Ledgerwood History, Family Crest & Coats of Arms

The name Ledgerwood reached England in the great wave of migration following the Norman Conquest of 1066. It is based on St. Leger. "The St. Legers came from Caen in Normandy (Chron. of Battel Abbey, p. 59), and a family tradition asserts that the patriarch, Robert, was not only present at William's invasion in 1066, but actually supported him with his hand as he quitted the ship! There are six places bearing this name mentioned in the Itin. de la Normandie. Its Latinization is De Sancto." [1]

Another source notes that it was a "name of a warlike king of the Saxons in the Nibelungen Lied, which occurs in some local names in Anglo-Saxon charters, as Ludegarsttin and Lutegáreshale, which latter Kemble thinks may be Ludgershall, in Wiltshire." [2]

Saint Leodegar (or Leger), known as Leodegar of Poitiers (Latin: Leodegarius; French: Léger; c. 615-679) was a martyred Burgundian Bishop of Autun.

Early Origins of the Ledgerwood family

The surname Ledgerwood was first found in Kent where Robert St. Leger was granted estates at Ulcombe and became Lord of the Manor of Ulcombe. "Ulcombe Place and manor belonged to the family of St. Leger, of whom Sir Robert, of an ancient house in Normandy, is said to have supported the Conqueror with his hand when landing on the Sussex coast. The present edifice, [(church)] which is in the later English style, contains some very old monuments to the St. Legers." [3] He also held estates at Bexhill in Sussex.

Early History of the Ledgerwood family

This web page shows only a small excerpt of our Ledgerwood research. Another 220 words (16 lines of text) covering the years 1767, 1540, 1440, 1483, 1441, 1483, 1596, 1475, 1536, 1544, 1560, 1555, 1558, 1559, 1563, 1563, 1571, 1571, 1583, 1584, 1585, 1631, 1678, 1476, 1526, 1535, 1613, 1496, 1559, 1589, 1571, 1572, 1600, 1618, 1619, 1627, 1600, 1665, 1621, 1650 and 1665 are included under the topic Early Ledgerwood History in all our PDF Extended History products and printed products wherever possible.

Ledgerwood Spelling Variations

Spelling variations in names were a common occurrence in the eras before English spelling was standardized a few hundred years ago. In the Middle Ages, even the literate regularly changed the spellings of their names as the English language incorporated elements of French, Latin, and other European languages. Many variations of the name Ledgerwood have been found, including St.Leger, Leger, Legere, Sallinger, Sellinger, St. Ledger and many more.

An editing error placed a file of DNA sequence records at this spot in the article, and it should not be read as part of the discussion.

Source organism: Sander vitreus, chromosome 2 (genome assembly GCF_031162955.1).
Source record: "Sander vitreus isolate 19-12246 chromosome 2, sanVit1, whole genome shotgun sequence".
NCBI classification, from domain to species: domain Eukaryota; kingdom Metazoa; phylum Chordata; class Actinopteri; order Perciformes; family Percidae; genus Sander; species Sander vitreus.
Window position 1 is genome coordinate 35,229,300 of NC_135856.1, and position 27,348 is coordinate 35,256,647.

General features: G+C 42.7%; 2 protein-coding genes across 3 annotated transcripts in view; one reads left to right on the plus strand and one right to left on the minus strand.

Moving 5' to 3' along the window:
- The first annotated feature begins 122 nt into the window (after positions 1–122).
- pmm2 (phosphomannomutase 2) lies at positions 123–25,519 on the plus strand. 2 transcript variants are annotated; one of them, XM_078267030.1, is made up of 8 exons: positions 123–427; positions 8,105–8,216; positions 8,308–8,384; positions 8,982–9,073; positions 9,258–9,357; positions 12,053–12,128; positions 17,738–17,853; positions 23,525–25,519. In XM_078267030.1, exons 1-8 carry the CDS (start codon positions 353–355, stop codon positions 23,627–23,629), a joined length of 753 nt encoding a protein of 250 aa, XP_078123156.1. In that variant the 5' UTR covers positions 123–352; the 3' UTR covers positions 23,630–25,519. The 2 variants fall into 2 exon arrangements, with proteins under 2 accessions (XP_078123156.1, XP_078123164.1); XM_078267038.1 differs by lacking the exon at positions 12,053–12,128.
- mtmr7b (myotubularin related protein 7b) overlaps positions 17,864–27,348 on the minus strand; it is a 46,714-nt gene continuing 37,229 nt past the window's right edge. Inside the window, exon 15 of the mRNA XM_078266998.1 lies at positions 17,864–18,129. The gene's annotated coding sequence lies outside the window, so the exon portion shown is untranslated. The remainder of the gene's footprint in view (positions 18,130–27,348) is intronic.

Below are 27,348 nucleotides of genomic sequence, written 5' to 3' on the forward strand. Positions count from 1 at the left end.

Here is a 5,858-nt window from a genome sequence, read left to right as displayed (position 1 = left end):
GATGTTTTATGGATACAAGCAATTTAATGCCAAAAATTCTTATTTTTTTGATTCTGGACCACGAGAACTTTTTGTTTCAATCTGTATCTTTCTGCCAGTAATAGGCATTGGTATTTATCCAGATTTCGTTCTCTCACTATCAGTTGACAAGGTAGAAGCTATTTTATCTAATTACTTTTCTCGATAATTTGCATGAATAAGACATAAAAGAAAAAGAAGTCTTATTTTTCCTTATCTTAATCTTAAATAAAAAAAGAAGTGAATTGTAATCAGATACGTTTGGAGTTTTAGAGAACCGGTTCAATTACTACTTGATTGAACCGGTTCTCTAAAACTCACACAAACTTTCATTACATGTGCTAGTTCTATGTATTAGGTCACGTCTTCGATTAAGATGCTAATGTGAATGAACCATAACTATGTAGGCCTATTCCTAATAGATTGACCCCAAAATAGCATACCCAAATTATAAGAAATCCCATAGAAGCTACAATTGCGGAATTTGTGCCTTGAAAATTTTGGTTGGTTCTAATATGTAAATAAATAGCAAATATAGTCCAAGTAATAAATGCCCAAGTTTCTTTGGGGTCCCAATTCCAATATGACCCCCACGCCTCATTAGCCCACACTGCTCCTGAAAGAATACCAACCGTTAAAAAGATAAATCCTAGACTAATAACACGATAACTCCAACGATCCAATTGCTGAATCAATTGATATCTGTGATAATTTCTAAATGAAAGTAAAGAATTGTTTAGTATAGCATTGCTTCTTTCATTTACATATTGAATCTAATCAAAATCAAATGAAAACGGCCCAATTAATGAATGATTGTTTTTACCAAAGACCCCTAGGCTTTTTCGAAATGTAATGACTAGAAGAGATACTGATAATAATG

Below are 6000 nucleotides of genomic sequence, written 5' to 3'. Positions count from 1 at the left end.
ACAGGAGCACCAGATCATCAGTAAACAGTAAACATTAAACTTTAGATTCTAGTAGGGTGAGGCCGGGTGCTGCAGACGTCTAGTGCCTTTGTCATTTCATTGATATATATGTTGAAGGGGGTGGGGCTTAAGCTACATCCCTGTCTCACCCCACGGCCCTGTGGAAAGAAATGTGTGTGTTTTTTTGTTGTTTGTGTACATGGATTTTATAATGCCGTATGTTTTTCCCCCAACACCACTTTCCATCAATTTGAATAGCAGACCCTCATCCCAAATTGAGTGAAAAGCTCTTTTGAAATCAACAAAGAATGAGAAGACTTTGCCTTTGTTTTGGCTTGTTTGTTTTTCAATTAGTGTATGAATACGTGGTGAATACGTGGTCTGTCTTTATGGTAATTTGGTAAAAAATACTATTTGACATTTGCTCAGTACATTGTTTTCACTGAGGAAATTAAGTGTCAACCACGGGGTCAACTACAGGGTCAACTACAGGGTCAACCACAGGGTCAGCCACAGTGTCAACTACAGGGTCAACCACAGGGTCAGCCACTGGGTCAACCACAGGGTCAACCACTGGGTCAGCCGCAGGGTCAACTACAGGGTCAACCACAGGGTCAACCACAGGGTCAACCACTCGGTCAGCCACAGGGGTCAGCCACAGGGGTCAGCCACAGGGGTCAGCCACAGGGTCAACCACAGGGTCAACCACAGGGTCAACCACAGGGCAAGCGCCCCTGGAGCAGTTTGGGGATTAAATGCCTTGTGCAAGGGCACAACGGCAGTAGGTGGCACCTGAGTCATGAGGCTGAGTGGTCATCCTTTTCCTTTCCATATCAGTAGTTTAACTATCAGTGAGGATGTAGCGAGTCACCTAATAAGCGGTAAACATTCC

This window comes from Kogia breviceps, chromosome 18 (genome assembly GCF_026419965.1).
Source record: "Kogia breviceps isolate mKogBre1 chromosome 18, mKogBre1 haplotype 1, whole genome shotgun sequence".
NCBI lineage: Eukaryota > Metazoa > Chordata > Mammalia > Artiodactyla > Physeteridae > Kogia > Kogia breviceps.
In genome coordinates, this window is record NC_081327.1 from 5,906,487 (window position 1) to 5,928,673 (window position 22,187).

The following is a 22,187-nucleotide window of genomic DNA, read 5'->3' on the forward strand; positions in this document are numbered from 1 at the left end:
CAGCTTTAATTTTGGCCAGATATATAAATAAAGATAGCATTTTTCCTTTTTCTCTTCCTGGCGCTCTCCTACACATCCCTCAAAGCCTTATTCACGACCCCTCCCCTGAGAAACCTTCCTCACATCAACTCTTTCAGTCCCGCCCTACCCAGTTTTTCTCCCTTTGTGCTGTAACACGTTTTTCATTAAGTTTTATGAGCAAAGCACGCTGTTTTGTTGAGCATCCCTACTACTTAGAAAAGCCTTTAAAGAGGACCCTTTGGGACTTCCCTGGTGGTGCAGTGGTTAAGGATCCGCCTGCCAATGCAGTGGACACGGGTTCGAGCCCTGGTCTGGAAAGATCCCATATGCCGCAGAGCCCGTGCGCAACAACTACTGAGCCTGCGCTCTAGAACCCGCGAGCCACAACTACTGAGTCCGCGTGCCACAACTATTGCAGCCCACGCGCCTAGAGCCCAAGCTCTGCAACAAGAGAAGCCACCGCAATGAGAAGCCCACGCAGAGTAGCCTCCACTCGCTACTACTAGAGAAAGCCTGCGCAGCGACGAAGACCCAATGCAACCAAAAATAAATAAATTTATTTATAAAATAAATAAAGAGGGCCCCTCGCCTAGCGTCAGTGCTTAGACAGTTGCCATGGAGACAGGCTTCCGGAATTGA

Early Notables of the Ledgerwood family (pre 1700)

Outstanding amongst the family at this time was Sir Thomas St Leger KB (c. 1440-1483) second son of Sir John St Leger (d.1441) of Ulcombe, Kent, and his wife, Margery Donnet. He was executed on 13 November 1483, at Exeter Castle, despite the offer of large sums of money on his behalf. Sir John St Leger (died 1596), of Annery in the parish of Monkleigh, Devon, was an English landowner who served in local and national government. He was the son of Sir George St Leger (c.1475-1536), of Annery, by his wife, Anne Knyvett, daughter of Sir Edmund Knyvett of Buckenham. He...
Another 182 words (13 lines of text) are included under the topic Early Ledgerwood Notables in all our PDF Extended History products and printed products wherever possible.

Ireland Migration of the Ledgerwood family to Ireland

Some of the Ledgerwood family moved to Ireland, but this topic is not covered in this excerpt.
Another 249 words (18 lines of text) about their life in Ireland is included in all our PDF Extended History products and printed products wherever possible.